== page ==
Socialists accept neither of these and fight instead for the independent interests of the working class. We should not unite with the Republicans to recall Davis, but we should not fool ourselves into defending him with a "no" vote either.

Scott Johnson, Oakland, Calif.

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Voting "no" means supporting Davis' agenda

GOV. GRAY Davis has helped lead California into a financial crisis not experienced since the 1930s. He didn't do this by fulfilling campaign promises to improve education or health care. Davis, in fact, gutted both, while throwing money at the prison industry and doling out billions to the energy companies (the ones that were busily committing open robbery of Californians with their engineered "energy crisis").

Davis is hugely unpopular because of his horrible record. Based on his record, he should be recalled. If this recall were being organized on this basis and from the grassroots, socialists would be right to push for a resounding "yes" vote on recalling this criminal.

But there is no grassroots movement at the base of this recall campaign. Right-wing Republicans have seized on an opportunity to get rid of Davis and are organizing and financing the recall vote in the hopes of claiming the governorship.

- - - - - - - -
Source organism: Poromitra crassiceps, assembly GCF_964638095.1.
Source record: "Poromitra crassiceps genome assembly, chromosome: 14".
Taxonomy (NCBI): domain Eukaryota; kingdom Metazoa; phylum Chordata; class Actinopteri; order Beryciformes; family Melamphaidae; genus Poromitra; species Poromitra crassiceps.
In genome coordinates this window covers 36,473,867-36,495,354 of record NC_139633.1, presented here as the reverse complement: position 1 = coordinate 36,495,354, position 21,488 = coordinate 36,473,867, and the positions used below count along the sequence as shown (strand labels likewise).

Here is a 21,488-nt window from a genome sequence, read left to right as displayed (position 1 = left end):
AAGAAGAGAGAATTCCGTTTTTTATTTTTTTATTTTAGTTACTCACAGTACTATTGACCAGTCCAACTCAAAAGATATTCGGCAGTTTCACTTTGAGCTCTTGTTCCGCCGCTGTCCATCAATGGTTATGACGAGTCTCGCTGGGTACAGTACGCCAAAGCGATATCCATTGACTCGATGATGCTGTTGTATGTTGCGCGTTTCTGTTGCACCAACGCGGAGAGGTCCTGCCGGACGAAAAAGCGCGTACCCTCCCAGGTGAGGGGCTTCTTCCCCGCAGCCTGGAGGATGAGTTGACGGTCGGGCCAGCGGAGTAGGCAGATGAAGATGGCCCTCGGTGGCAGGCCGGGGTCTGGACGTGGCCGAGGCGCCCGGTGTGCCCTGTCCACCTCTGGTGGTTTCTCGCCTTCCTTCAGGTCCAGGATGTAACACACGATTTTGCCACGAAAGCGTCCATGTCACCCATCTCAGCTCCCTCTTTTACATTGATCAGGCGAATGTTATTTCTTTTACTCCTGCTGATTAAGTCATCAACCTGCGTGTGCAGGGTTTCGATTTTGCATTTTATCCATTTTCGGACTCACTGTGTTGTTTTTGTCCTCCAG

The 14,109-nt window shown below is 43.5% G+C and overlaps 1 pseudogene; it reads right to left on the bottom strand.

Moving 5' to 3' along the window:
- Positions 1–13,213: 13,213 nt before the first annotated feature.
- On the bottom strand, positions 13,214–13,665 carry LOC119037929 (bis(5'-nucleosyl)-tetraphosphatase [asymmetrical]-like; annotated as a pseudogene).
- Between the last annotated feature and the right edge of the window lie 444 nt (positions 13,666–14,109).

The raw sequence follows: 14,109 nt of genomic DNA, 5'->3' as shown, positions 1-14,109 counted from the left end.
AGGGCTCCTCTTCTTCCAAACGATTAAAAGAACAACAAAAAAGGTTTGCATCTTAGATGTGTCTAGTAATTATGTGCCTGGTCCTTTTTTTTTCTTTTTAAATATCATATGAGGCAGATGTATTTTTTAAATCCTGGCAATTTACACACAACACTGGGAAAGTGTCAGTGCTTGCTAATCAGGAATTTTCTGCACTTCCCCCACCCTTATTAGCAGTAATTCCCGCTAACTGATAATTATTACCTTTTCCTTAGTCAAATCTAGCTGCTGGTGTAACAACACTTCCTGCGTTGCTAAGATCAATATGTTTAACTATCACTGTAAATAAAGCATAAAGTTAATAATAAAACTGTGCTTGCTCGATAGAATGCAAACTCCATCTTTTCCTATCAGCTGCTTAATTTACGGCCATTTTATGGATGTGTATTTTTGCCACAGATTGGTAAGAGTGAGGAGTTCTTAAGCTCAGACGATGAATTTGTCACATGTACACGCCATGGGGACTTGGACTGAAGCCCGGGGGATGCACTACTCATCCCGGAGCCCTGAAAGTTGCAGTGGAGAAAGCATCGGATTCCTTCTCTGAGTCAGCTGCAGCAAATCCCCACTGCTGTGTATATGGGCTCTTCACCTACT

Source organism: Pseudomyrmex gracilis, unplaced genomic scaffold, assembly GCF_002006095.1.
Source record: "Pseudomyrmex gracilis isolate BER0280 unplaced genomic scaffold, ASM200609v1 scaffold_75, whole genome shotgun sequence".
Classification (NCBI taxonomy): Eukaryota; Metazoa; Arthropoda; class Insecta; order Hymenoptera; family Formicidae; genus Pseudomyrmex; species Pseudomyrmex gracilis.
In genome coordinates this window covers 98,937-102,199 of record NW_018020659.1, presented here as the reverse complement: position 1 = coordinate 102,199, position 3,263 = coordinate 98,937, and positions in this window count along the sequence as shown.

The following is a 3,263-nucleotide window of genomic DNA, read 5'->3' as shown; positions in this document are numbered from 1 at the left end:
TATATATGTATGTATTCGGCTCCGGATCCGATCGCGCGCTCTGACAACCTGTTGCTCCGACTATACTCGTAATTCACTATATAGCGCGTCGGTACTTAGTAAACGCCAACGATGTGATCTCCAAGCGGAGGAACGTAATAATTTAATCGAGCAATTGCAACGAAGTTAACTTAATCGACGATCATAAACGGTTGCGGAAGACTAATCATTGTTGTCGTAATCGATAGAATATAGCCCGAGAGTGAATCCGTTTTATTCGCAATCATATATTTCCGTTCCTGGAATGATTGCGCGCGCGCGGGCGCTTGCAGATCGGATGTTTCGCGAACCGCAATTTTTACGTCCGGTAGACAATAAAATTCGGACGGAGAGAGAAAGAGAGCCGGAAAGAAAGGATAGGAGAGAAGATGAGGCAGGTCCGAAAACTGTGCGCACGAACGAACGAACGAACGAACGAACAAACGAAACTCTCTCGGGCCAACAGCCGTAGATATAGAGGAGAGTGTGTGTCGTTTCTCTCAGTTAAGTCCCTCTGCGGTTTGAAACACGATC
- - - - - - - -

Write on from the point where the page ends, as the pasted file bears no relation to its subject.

The Republicans are using people's anger at Davis' mismanagement of the California budget to drum up support for his recall. What they're not talking about is how their own plan would be just as bad or worse for Californians.

The recall is legitimate. The people pushing for it are not. Do we oppose the recall then? Absolutely not. A "no" vote on the recall puts us against the right wing of the Republican Party, only to side us with the right wing of the Democratic Party. It's lesser evilism through the back door.

Dress it up any way you want--there is no way to vote "no" and not have it be support for the Davis agenda. Socialists should make the same argument that we make during most elections under the two-party duopoly: "Isn't this a pathetic choice we are given as voters? Does this seem like democracy to you?"

Socialists should abstain from the recall, but use it to wage a campaign against the sorry state of our current "democracy." We should give people a different vision of what real democracy would be like in a socialist world. We'll have to fight to get there, but that fight, in this instance, is not advanced by a vote for or against the recall.

Andrew Libson, San Francisco